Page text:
In this article, I shortly review the social-economic situation in Ukraine from the perspective of women and other vulnerable groups touching upon the issues of the structural adjustment policies, the armed conflict and the increase of the far-right violence.
Ukraine has undergone significant changes since 2013 with EuroMaidan protests, the outbreak of the armed conflict and more confident intervention of international institutions such as the International Monetary Fund. According to the World Bank database, Ukraine had the lowest GDP per capita in Europe in 2017 (Ekonomichna Pravda, 2018). Growing of nationalism, the militarization of society and rising level of ultra-right violence are also characteristics of contemporary Ukraine.
In this article, I review the current social-economic situation in the country. I want to support the claim that it is important to question the bigger socio-economic structures when rising the issue of emancipation of women and other vulnerable groups.
The CEDAW (Committee on the Elimination of Discrimination against Women) shadow report is one of the few investigations made on the effects of the austerity measures and the war on women in Ukraine (CEDAW Committee, 2017). According to it, the ongoing reduction of the public sector especially affects women since women depend significantly on state support and are most of the employees in the public sector. In 2014, 12,000 social workers lost their jobs causing problems both for employees most of whom were women and for vulnerable groups who need the services (CEDAW Committee 2017, p. 6).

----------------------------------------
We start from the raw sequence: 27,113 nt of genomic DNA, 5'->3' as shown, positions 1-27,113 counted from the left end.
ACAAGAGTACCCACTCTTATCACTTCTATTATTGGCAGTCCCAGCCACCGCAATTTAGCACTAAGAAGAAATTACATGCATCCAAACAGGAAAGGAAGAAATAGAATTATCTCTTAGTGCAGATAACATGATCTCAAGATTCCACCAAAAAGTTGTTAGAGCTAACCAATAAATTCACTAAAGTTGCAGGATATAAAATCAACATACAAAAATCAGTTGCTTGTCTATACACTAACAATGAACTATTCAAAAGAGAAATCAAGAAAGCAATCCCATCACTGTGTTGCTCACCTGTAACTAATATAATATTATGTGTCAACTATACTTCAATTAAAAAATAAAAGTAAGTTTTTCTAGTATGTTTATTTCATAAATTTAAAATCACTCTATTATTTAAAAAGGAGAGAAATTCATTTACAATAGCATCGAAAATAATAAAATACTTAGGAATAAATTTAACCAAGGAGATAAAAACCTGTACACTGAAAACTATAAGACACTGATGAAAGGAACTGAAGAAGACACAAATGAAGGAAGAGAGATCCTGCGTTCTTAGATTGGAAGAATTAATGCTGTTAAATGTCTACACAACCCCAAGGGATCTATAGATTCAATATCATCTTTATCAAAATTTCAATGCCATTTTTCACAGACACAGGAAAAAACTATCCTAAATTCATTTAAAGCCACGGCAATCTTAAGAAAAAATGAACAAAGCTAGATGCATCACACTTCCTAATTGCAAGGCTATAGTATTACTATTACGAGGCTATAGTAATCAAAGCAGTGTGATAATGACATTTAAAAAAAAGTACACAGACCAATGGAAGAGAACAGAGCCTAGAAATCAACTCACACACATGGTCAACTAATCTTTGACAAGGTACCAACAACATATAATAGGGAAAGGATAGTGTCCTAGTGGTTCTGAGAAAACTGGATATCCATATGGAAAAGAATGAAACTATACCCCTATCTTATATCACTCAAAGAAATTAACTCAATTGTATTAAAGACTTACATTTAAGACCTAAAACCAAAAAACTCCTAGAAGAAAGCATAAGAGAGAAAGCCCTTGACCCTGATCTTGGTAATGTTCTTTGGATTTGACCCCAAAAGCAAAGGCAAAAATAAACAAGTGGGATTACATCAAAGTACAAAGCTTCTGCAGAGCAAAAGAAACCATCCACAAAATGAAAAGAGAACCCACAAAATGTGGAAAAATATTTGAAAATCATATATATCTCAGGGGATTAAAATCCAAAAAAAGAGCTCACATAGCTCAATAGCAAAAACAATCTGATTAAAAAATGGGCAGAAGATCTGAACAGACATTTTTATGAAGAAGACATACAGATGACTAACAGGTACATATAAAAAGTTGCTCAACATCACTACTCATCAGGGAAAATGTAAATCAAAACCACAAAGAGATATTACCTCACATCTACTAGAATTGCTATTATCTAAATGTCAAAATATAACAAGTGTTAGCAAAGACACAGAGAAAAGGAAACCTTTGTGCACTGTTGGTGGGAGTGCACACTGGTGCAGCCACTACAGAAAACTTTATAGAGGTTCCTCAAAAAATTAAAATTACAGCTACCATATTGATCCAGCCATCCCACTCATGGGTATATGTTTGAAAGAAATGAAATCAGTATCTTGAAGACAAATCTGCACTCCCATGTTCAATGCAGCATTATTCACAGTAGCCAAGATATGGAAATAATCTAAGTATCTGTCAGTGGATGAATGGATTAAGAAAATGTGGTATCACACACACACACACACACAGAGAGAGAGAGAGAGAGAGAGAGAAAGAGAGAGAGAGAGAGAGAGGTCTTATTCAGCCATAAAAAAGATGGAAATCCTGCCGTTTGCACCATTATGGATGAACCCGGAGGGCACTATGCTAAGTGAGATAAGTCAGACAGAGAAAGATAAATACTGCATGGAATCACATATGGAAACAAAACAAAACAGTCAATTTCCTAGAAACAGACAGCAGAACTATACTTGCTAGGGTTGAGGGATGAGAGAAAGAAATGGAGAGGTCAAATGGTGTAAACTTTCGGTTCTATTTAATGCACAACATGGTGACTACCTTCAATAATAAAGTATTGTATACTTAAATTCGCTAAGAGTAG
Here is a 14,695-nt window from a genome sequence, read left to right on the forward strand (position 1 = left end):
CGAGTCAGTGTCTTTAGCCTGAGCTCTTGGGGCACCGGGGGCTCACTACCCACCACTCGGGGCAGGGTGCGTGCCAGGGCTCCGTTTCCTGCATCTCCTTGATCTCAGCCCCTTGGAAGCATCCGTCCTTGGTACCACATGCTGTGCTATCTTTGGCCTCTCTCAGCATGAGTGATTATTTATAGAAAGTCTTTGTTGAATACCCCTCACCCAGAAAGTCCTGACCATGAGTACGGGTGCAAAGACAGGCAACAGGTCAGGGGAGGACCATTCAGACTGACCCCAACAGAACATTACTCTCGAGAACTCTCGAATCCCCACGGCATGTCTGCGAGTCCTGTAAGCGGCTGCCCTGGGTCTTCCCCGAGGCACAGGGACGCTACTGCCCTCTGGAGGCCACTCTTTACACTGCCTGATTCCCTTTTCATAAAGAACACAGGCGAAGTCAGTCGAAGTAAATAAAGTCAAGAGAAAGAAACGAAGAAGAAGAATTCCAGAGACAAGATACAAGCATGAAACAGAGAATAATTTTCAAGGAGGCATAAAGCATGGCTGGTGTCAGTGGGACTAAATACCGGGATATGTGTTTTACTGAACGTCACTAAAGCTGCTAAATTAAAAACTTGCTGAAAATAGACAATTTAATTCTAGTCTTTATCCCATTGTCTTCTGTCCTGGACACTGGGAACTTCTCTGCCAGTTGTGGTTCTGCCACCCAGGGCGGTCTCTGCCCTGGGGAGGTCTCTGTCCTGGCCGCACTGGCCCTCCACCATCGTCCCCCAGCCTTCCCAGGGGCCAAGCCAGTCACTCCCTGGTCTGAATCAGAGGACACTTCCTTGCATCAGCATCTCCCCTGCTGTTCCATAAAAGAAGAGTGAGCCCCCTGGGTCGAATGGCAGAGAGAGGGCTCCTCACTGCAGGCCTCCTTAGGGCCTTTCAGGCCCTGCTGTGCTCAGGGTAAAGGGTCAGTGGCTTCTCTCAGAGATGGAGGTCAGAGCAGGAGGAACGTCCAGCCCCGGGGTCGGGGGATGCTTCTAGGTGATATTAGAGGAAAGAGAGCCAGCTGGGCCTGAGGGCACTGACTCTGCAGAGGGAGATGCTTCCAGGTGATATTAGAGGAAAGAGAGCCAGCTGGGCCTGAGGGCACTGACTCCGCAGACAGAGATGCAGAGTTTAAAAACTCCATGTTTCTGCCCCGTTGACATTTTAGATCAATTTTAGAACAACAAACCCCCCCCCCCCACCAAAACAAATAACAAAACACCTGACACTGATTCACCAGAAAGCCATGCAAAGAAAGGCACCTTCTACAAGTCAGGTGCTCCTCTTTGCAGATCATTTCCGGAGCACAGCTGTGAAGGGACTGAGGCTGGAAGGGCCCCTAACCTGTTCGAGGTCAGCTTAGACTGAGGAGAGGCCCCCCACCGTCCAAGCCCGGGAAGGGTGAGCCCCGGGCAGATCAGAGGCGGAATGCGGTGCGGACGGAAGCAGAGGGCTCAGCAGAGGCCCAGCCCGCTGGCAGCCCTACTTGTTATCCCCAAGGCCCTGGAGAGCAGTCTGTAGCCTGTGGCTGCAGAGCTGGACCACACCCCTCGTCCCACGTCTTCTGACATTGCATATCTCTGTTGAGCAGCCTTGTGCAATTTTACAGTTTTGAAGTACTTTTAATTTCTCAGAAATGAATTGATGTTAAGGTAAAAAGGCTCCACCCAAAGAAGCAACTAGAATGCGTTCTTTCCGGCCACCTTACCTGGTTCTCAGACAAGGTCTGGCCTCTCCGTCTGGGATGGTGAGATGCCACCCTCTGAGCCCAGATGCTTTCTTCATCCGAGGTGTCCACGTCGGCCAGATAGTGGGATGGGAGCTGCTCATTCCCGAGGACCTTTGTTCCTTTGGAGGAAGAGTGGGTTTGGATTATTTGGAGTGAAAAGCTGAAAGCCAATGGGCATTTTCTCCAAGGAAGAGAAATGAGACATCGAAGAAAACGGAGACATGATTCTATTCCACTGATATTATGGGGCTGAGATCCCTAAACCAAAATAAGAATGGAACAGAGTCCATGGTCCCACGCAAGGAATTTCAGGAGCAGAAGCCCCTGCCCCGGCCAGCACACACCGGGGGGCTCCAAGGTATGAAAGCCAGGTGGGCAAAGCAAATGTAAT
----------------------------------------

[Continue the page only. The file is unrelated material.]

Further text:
Poorer women, older women and women from rural areas are significantly affected by the austerity policies since they rely more on the “safety pillow” of the state support. Needing to be included in the labour market in order to survive these groups can be heavily exploited by employers. According to the research of O. Dutchak conducted as the part of the project of “Clean Clothes Campaign”, the seamstresses who sew clothes for famous brands in Ukrainian factories receive the lowest wage in Europe. Moreover, even though the conditions are mostly not threatening for their health, problems such as high temperature in summers and overtime working occur (Semchuk, 2017).
The ongoing armed conflict also affected the lives of many women. The war was estimated to both increase the level of gender-based violence and lessen the amount of support to its survivors (Folke Bernadotte Academy, 2018). Moreover, due to it, new vulnerable groups appeared. They are Internally Displaced Persons (IDP) and people who live in the conflict-affected area. Women constitute the majority of IDPs and are especially vulnerable within both groups. Facing various restrictions from getting the state support, some of them struggle to find means to satisfy their basic needs. The phenomenon of ‘survival sex’ appeared in the conflict-affected areas, where women and girls exchange sex for the provision of basic needs for them and their families (CEDAW Committee, 2017).
The other phenomenon which increased in Ukraine in recent years is far-right violence. In the context of growing nationalism, militarism and tensions in the society, far-right groups flourish. Some of them took part in the armed conflict and now enjoy the legacy as veterans and some of them are integrated into the law enforcement, which leads to police not interfering and often not launching investigations on the attacks. Some of the cases and the far-right groups are listed in the joint letter to Ukrainian officials by Amnesty International, Human Rights Watch and other organizations (Williamson etc., 2018). The far-right violence leads to (self)-censorship and fear experienced by activists, which “suffocates” the movements.
So, the structural adjustment policies and the armed conflict influenced the lives of people from the vulnerable groups. The shortage of state expenditures in the context of the ongoing armed conflict turned out to be catastrophic for some groups of women. Impoverishment and rise of violence affect women and other vulnerable groups in the first place, which poses the question of revisiting the bigger structures when talking about the emancipation of women and other vulnerable groups.